Revellers warned over railway station safety over Christmas period

Christmas revellers are being urged to "keep a clear head" on the rail network after shocking footage showed people stumbling on to tracks.

A man (left) about to fall on to the tracks at a railway station
A man (left) about to fall on to the tracks at a railway station

Accidents involving drunken passengers spike during the festive period with drunken passengers misusing level crossings and suffering trips and slips on platforms, stairs and escalators.

Mad Friday - when many people fill pubs, bars and clubs on the last Friday before Christmas - falls on December 22 this year, and December 15 is also expected to be a popular night for partygoers.

Around one in six of the 7,419 drink-related incidents on Britain's railways in 2016/17 took place between November 24 and January 2, British Transport Police (BTP) figures show.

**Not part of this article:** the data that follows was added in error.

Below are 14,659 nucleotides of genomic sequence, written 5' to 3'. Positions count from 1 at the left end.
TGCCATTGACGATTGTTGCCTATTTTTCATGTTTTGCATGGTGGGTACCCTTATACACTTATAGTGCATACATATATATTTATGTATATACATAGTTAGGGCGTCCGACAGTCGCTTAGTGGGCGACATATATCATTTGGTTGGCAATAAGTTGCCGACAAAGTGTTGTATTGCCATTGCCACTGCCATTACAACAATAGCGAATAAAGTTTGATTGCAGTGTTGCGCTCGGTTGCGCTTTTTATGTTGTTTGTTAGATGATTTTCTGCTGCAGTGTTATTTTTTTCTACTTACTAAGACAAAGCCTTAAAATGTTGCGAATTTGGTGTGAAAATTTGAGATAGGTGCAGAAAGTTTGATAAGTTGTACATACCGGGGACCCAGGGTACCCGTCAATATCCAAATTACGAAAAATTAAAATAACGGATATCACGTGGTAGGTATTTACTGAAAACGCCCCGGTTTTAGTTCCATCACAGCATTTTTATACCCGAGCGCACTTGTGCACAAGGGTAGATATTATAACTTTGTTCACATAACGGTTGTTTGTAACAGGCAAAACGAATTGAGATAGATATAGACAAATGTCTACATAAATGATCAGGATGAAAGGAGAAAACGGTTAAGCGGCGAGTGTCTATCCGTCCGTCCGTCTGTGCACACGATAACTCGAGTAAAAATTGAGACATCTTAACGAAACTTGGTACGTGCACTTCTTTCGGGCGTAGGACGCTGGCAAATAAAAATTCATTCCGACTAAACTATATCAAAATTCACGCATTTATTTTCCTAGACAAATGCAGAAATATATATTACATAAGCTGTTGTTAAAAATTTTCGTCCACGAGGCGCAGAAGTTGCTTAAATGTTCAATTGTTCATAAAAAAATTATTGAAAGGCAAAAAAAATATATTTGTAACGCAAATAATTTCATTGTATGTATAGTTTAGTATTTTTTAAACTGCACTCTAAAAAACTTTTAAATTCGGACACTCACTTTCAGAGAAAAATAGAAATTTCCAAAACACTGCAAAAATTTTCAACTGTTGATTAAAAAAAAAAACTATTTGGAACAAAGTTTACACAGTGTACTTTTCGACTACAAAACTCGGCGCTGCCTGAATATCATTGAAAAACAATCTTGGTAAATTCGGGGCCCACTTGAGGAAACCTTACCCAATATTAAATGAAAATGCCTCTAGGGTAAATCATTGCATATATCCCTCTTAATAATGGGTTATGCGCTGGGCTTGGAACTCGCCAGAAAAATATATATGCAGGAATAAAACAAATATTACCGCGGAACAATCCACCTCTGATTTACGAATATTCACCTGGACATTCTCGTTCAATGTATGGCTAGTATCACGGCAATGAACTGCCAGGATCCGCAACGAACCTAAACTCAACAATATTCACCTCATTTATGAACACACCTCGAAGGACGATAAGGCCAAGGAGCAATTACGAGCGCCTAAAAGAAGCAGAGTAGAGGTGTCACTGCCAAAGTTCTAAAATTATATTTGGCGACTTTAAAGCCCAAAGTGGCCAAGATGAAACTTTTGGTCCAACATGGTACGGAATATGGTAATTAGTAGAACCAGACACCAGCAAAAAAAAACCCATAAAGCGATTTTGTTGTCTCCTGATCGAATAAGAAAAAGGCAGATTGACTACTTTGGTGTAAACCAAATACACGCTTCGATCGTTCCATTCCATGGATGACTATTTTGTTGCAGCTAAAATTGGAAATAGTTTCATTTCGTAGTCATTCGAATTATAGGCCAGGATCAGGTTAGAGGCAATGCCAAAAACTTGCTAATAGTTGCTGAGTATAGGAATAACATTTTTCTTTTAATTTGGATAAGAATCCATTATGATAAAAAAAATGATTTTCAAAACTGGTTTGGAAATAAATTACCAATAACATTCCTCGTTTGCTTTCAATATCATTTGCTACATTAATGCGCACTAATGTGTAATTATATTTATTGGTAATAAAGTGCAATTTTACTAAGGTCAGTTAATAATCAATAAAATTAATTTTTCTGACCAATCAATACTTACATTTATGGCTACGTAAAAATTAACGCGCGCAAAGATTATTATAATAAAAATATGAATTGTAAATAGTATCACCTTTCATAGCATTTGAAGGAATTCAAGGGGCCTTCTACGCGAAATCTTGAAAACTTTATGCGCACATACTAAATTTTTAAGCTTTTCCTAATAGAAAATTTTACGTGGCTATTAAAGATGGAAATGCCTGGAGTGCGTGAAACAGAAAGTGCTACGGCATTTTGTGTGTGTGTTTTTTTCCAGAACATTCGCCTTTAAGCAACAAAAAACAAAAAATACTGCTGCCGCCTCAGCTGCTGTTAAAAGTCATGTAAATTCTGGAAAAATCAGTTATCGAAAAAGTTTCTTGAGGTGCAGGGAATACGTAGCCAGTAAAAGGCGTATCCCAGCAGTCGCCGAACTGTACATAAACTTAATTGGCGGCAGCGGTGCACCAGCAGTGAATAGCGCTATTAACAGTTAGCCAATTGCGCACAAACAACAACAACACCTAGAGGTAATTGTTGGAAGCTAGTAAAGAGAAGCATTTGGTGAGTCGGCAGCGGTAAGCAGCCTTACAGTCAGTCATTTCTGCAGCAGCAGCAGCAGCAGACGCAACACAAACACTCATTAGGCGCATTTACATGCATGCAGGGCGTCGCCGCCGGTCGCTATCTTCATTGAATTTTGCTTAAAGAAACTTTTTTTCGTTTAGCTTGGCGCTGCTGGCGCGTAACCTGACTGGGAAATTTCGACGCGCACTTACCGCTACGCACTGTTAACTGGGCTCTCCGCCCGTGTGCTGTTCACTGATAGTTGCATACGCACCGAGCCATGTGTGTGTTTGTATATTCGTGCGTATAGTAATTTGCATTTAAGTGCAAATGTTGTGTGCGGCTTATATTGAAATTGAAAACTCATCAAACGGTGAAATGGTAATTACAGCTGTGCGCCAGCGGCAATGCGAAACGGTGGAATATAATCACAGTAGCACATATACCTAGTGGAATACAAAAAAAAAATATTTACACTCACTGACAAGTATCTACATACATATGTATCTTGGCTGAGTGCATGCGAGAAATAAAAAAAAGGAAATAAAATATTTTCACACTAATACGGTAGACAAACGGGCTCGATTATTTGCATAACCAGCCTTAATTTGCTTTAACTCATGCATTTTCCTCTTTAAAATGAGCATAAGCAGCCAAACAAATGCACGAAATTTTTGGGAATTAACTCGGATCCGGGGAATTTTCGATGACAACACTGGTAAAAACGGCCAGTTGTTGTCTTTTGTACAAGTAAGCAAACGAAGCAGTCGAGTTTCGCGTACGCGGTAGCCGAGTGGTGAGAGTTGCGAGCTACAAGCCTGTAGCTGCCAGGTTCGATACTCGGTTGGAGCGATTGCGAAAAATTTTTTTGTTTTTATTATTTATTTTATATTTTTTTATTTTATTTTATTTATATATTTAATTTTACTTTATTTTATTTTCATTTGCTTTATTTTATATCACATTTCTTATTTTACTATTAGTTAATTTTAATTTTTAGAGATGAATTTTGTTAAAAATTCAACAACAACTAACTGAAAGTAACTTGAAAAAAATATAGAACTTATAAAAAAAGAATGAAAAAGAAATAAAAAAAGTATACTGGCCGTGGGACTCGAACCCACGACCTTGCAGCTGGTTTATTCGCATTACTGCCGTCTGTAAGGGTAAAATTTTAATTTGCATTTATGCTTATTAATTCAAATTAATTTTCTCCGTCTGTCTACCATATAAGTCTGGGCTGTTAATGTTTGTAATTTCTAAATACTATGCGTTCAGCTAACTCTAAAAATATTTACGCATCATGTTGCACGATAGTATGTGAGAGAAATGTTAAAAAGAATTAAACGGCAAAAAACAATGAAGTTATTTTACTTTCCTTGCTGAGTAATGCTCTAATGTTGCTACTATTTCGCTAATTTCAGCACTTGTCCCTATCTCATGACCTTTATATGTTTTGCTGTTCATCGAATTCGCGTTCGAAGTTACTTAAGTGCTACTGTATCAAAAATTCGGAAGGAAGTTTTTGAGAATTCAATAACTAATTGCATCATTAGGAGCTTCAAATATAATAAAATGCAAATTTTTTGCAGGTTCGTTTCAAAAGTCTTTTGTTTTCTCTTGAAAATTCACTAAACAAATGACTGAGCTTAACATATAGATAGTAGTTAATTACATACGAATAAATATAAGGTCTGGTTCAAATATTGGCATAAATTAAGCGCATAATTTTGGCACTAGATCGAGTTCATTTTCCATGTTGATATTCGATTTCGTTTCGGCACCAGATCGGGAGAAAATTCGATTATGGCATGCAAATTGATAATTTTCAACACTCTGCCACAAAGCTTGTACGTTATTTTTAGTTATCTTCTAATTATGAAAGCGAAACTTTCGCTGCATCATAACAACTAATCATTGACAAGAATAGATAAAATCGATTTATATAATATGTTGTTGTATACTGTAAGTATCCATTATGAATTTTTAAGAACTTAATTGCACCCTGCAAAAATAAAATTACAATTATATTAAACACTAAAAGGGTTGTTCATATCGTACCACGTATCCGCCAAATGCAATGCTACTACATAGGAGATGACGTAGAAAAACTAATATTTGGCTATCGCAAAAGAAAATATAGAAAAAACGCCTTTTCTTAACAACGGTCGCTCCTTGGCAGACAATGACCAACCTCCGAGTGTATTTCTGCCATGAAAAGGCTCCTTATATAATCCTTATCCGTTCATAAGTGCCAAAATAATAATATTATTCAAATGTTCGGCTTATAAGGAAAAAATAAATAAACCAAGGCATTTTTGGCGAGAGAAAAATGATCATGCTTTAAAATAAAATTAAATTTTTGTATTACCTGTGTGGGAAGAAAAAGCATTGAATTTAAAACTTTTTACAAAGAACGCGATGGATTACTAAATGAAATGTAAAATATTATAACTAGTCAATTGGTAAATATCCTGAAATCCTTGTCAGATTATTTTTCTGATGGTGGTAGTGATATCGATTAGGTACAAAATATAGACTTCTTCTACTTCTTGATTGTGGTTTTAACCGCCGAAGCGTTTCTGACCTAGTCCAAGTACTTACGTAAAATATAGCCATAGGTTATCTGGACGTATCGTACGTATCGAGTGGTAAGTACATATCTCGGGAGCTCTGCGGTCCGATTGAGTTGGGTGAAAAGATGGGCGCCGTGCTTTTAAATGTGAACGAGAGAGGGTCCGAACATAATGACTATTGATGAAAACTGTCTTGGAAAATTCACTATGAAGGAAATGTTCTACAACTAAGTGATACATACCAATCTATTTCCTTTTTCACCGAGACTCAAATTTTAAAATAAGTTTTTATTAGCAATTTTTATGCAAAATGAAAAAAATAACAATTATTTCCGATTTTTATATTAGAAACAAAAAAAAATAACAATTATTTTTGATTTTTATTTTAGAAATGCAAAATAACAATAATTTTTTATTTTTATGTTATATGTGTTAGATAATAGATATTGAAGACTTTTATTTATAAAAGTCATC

A man (left) about to fall on to the tracks at a railway station

BTP and Network Rail are holding alcohol awareness events at Britain's busiest stations in the run-up to Christmas and targeting people in pubs near stations.

Allan Spence, head of public and passenger safety at NetworkRail, warned that the railway "can be a dangerous place".

He said: "We're reminding the public to remain alert whilst they're having fun over the festive season.

"Taking a short cut across the tracks, chancing it at level crossings or tripping at the platform edge can at best cause delays to your journey - at worse it can result in serious harm.

A man (left) about to fall on to the tracks at a railway station

"Enjoy yourself but don't let alcohol stop you or your fellow passengers from getting to where you need to be. Keep a clear head."

Twenty-one people have been killed and 91 seriously injured in alcohol-related incidents at platform edges over the past decade.

BTP is also stepping up patrols at railway stations due to a rise in physical attacks.

The number of violent offences reported at stations in Britain over the festive period last year rose by 14% compared with 2015/16.

Chief inspector John Loveless said the increase was largely due to people drinking too much and "behaving in a way that would shock them and their family and friends if they were sober".

He went on: "There is no excuse for spoiling other people's journeys or behaving any differently because you've drunk alcohol."